Surgery for tumors in the head of the pancreas — The standard operation for tumors in the head of the pancreas  is a Whipple procedure (also called a pancreaticoduodenectomy) .
In this procedure, the surgeon removes the pancreatic head, the duodenum (first part of the small intestine), part of the jejunum (the next part of the small intestine), the common bile duct, the gallbladder, and part of the stomach . A modification of the Whipple procedure (a pylorus-preserving Whipple procedure) has been developed that preserves the part of the stomach (the pylorus) that is important for stomach emptying .

  • In the past, complications and deaths following the Whipple procedure were high, and cure rates were less than 10 percent. However, more recent results suggest better outcomes:
  • In experienced hands, the death rate following Whipple surgery is less than 4 percent .
  • The long-term outlook for people undergoing this surgery varies, depending in part on whether the cancer has affected the lymph nodes. Between 10 and 30 percent of people who have a Whipple procedure for pancreatic cancer will be alive and cancer-free five years after the operation.

 

Better outcomes are possible in hospitals that perform a large number of  Whipple procedures and when the surgeon is experienced with the procedure.

 

Surgery for tumors in the body or tail of the pancreas — Because tumors in the body or tail of the pancreas do not cause the same symptoms as those in the head of the pancreas, these cancers tend to be discovered at a later stage, when they are more advanced.
If the tumor can be removed with surgery, a laparoscopy is usually done first to make sure the cancer has not spread. If surgery is an option, part of the pancreas is removed, usually along with the spleen.

Adjuvant therapy after surgery — Adjuvant (additional) therapy refers to chemotherapy, radiation, or a combination of both that is recommended for people who are thought to be at high risk of having cancer reappear after a tumor has been removed surgically. Surgery for tumors in the head of the pancreas — The standard operation for tumors in the head of the pancreas  is a Whipple procedure (also called a pancreaticoduodenectomy) .
In this procedure, the surgeon removes the pancreatic head, the duodenum (first part of the small intestine), part of the jejunum (the next part of the small intestine), the common bile duct, the gallbladder, and part of the stomach . A modification of the Whipple procedure (a pylorus-preserving Whipple procedure) has been developed that preserves the part of the stomach (the pylorus) that is important for stomach emptying .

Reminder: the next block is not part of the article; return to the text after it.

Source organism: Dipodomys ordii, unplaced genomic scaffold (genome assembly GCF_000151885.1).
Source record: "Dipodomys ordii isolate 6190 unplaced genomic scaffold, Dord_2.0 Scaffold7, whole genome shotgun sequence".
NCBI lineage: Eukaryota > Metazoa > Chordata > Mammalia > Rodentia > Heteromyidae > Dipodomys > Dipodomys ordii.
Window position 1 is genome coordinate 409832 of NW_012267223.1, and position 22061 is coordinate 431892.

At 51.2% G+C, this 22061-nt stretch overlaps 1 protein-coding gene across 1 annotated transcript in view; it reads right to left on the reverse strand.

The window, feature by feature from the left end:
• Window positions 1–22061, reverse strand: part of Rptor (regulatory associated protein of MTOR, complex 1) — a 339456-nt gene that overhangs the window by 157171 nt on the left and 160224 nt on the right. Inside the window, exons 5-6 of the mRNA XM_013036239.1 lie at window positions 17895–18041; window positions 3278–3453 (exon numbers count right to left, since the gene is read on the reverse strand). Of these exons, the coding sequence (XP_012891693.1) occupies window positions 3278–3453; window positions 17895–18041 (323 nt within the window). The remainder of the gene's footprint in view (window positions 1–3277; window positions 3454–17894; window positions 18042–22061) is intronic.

In the past, complications and deaths following the Whipple procedure were high, and cure rates were less than 10 percent. However, more recent results suggest better outcomes.

Chemoradiotherapy
According to Cancer Care Specialist Dr. Nav Sharda of Cancer Care and Treatment Center, Las Vegas, Chemoradiotherapy requires a central venous access catheter (often termed a port). This is placed during surgery into one of the large blood vessels in the chest. Chemoradiotherapy also requires a portable chemotherapy pump; this is a small, battery-operated pump that fits into a pack that can be worn around the waist. The pump gives the chemotherapy medicine into the port continuously for five to six weeks.

During this time, the patient is treated with radiation therapy five days per week. The radiation is delivered while the patient lies on a table underneath or in front of the machine. The treatment takes only a few seconds (similar to having an x-ray).

Compared to no therapy, chemoradiotherapy increases survival to approximately 10 to 13 months.

In some cases, the chemotherapy pump is not covered by health insurance. In this case, an oral (pill) form of chemotherapy can be substituted. This treatment is taken as a pill once per day, along with radiation therapy. Radiation therapy is given five days per week. This combination probably works as well as the chemotherapy pump plus radiation therapy, although studies have not been done.